Of MBTI and the “impossibility” of religious belief
Yet again it seems to be a couple of months since I have written this blog. As I discovered over the summer that one person actually had read it – hallo there, Andy, if you’ve come back again – perhaps I should make an effort to be more regular. But my thoughts don’t seem to work that way. An idea may arrive of its own volition one day, oblivious to the fact that there simply isn’t any time or energy to devote to it that week, owing to pressure of work or family disasters or exhaustion owing to lack of sleep. And the next week, when there is time and energy, no ideas of any worth present themselves. Sounds familiar? Probably – I think everyone has this experience of resources available but no time to use them, or time available but no resources – it happens in the material realm as well, in terms of having money to spend but no time to spend it, or vice versa.
Perhaps it is my Type that is to blame. I am a firm devotee of the Myers Briggs Type Indicator, of which no doubt some of you may have heard. This divides humanity into 16 different types, using Jungian ideas of dominant mental function based on four different ways of taking in and processing information. MBTI was developed by a mother-and-daughter team in the United States during and after World War II, and many books and much research has been devoted to investigating it further, as it has turned out to be surprisingly powerful (and for many people, including myself, personally liberating). For those who understand about Type, I am an INTJ, an Introverted Intuitive with Thinking subordinate function. Introverted Intuition is a strange animal. My husband, who introduced me to MBTI and is qualified to administer the Type Indicator, describes it as like a coffee percolator, gently simmering away in the background and sometimes throwing up splendid bubbles with wonderful rich coffee smells. I myself think it’s more like a soup pot. You stir in all manner of ingredients, tasting all the while, and you end up with some unexpected but (sometimes at least) delicious results made out of them. The tastes cannot be predicted, though you can test them and adjust them a bit as necessary.
Thus the ‘soup’ of my experiences and the ideas I have gleaned from a fairly eclectic reading programme – currently I have an Alexander McCall No.1 Detective Agency novel on my bedside table, a book on the Black Death, a book on Islam and a book on the meaning of the Dead Sea Scrolls all on the bookshelf in the sitting-room, and have recently finished reading a book on climate change in the Little Ice Age and Pope Benedict’s book on Jesus of Nazareth – can quite suddenly throw up some new idea I want to explore. The Times is also a fruitful source of ideas, often in reaction to its comment pages or some feature or other.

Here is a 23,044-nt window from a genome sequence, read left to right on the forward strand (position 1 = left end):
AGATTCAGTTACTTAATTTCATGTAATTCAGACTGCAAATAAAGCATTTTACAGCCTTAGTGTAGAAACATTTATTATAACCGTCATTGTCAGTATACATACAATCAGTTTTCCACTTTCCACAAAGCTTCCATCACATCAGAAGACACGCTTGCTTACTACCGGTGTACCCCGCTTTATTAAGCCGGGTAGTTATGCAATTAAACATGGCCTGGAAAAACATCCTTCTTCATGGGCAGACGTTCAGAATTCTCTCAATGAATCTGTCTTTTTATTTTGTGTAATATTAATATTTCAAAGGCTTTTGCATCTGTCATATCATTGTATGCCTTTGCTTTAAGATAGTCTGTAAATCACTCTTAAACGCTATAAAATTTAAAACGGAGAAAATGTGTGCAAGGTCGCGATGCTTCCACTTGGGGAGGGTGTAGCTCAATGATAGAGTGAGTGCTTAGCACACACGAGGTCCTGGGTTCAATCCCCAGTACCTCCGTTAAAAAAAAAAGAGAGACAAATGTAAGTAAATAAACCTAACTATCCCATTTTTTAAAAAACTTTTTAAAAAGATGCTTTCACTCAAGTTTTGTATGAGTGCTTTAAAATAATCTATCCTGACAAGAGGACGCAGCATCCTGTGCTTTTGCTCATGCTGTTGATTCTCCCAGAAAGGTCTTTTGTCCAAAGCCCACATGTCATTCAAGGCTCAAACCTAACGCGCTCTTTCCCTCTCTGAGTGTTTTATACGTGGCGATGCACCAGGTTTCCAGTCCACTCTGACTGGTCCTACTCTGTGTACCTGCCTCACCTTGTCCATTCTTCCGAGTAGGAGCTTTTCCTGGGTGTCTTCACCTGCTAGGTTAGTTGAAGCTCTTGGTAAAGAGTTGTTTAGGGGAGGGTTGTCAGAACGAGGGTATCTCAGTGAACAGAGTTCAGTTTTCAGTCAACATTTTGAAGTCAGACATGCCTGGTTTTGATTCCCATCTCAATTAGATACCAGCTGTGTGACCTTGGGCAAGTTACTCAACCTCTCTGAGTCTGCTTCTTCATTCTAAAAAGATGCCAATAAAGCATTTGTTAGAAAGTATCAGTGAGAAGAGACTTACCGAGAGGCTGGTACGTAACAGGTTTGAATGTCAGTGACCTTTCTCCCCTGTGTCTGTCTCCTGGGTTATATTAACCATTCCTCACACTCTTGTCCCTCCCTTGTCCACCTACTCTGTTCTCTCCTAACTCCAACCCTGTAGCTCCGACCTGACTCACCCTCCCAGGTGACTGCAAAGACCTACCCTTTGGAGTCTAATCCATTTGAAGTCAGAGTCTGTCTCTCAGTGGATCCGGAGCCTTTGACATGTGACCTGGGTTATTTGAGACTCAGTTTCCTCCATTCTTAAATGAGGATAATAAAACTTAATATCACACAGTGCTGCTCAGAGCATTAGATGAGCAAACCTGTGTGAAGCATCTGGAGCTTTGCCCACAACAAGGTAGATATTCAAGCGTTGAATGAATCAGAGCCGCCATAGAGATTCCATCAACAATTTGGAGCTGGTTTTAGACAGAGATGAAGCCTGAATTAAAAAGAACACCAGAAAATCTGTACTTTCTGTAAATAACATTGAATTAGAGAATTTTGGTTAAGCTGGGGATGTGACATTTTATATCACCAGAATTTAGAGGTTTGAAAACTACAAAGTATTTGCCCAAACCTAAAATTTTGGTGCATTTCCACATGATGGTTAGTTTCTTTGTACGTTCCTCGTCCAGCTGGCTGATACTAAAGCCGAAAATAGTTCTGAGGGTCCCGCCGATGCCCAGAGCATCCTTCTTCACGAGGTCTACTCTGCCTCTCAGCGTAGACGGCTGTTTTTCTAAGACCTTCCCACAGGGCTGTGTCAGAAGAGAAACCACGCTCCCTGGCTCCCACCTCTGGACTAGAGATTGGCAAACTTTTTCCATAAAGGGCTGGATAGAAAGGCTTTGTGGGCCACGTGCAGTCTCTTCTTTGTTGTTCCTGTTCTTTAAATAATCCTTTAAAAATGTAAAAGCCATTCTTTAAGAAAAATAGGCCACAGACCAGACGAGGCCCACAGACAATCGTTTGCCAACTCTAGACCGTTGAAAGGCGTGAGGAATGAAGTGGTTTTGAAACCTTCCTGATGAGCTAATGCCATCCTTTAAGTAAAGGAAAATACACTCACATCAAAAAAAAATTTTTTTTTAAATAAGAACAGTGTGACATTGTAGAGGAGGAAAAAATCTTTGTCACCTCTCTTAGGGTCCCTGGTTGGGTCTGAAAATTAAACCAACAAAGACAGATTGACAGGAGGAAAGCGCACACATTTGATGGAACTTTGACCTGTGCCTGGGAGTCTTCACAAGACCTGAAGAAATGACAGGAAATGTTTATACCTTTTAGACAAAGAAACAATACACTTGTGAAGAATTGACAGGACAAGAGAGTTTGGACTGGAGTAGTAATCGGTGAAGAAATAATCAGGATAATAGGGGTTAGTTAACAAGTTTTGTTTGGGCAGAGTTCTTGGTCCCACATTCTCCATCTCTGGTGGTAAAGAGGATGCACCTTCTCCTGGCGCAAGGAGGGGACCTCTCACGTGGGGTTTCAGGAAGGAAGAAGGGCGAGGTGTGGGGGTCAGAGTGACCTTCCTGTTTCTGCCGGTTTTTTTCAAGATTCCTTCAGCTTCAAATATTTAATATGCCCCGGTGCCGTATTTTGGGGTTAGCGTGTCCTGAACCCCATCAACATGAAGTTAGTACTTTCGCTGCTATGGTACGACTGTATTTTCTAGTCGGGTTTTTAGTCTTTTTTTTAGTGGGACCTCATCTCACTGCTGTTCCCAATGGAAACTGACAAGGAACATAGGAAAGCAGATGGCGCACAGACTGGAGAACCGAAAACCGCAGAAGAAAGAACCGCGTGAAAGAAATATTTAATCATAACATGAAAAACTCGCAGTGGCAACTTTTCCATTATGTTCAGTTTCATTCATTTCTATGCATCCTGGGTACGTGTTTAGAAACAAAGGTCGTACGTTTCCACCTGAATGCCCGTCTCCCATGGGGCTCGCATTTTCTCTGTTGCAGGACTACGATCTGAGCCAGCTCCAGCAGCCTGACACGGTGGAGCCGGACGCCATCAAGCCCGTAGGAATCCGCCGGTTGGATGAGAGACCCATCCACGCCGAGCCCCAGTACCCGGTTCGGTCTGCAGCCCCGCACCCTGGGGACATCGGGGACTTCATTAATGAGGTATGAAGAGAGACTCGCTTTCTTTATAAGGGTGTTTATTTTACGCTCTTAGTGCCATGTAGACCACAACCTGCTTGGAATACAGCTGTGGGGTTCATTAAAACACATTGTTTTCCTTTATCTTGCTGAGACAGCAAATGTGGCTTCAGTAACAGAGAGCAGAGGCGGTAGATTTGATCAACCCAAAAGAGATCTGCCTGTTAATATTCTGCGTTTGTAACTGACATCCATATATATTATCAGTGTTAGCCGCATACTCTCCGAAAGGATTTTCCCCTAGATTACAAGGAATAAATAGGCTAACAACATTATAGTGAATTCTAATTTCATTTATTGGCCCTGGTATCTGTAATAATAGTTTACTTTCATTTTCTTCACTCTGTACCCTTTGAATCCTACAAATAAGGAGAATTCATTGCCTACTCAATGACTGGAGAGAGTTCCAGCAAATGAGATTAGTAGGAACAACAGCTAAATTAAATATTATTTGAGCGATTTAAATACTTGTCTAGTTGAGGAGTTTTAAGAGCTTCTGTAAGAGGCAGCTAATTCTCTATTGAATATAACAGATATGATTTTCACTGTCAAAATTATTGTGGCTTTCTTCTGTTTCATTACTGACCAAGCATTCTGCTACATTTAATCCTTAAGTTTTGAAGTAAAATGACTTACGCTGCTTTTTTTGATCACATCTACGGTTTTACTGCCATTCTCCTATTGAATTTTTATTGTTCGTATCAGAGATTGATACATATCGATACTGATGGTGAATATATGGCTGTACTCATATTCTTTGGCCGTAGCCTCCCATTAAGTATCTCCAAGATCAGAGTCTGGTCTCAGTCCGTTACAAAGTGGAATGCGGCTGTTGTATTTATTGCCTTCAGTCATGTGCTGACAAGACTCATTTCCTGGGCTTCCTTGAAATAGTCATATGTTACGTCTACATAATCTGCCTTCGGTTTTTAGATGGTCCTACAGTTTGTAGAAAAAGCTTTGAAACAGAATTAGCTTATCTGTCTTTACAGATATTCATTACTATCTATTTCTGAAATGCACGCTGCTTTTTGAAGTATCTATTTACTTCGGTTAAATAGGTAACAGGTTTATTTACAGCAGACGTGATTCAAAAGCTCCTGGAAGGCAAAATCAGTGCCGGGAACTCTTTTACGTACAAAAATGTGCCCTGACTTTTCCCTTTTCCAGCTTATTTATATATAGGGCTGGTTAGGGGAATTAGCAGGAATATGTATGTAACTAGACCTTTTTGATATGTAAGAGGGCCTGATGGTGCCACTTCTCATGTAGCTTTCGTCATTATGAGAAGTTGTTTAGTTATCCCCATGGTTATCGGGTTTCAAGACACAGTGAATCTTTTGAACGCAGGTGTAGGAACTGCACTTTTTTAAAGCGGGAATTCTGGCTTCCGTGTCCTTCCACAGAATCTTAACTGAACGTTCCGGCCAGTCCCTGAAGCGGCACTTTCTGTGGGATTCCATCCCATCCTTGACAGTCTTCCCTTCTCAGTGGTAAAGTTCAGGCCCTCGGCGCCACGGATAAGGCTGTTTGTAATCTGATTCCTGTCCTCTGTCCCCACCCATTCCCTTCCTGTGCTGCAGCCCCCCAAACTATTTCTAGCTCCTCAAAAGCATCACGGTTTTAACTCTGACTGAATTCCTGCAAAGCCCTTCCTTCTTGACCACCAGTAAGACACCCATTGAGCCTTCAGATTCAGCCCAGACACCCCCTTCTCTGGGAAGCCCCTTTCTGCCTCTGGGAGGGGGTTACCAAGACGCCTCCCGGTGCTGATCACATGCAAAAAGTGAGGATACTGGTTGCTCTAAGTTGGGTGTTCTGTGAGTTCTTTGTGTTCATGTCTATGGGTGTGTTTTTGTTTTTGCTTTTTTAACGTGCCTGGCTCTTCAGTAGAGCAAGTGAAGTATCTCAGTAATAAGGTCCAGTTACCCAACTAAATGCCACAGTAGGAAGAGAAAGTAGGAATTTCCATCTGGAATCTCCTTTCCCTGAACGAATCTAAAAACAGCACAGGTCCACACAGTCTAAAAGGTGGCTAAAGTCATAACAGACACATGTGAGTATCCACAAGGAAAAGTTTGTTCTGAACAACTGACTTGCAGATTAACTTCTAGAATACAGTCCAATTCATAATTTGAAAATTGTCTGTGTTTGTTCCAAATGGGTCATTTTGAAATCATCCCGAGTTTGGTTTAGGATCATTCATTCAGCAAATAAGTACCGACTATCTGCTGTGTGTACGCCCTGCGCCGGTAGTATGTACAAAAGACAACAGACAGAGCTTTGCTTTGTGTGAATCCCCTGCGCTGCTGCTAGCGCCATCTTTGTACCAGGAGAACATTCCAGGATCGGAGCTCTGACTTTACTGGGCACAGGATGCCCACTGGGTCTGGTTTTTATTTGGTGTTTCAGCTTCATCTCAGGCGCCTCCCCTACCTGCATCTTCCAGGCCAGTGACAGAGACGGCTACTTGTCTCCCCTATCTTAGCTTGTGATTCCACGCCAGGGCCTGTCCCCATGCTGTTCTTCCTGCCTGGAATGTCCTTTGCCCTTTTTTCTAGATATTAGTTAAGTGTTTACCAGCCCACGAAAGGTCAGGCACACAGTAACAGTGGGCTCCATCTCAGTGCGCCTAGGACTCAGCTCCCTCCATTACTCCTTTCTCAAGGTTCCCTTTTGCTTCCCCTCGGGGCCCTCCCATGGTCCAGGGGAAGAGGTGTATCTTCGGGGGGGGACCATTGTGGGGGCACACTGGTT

Indeed, there was an article a couple of days ago, somewhat tongue in cheek, I thought (though clearly some readers took it seriously, and perhaps it was intended that way) about the impossibility of intelligent modern Westernised people actually believing in religious dogmas. I found this article so completely wild that I only just managed to engage with it. Was the feature writer (Jamie Whyte) suggesting that all religious believers are liars, who pretend to believe but in their heart of hearts don’t? Does he really think that life today is so materialist that it is impossible to hold any non-materialist belief? If so, it seemed an extraordinary suggestion, reminiscient of Richard Dawkins’ apparent conviction that the fact that he himself has rejected faith of any kind (in favour of an aggressive atheism that seems to me quite as intolerant as any fundamentalist belief) must mean that anyone else who disagrees has to be lacking in basic intelligence. What is it about the over-enthusiastic embrace of ‘science’ that makes it so intolerant? – I don’t mean the real science, which depends on honest enquiry and respects all such enquiry wherever it leads, but a quasi-religious idea of science that invests it with all the trappings that would be unhestitatingly condemned in any recognised religion. Is it the fear, perhaps, in the corner of the atheist’s mind, determinedly shied away from, rigorously excluded from conscious thought, that those who hold a religious belief might just have discovered another dimension to living? Or is it simply an inability to imagine anyone having an awareness of a non-material reality?
It is fashionable these days to scoff at sincely held religious beliefs, to make out those who hold them to be stupid, old-fashioned, or unwilling to face scientific facts as we of the 21st century perceive them. This is a pity. No one would deny that religion can breed bigotry and intolerance, or that religious wars have often been the most bitter. But at the same time almost all of what we now see as enlightened human care for one another has been born of religion – from the Abrahamic faiths in particular. And where they replaced animist and naturist beliefs, those faiths, and Christianity most of all, were welcomed in earlier ages as the rescuer of people from superstition, not as its purveyor.
Some very twisted views of religious belief are being put about in the media just now in this country. I wonder who we might see as being behind that, in the heavenly realm (if you believe in one)? Who benefits – the forces of good or the forces of evil?